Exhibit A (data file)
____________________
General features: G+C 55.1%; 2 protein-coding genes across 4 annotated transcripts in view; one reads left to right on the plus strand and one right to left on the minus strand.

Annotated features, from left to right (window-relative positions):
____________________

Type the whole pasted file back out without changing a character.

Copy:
General features: G+C 55.1%; 2 protein-coding genes across 4 annotated transcripts in view; one reads left to right on the plus strand and one right to left on the minus strand.

Annotated features, from left to right (window-relative positions):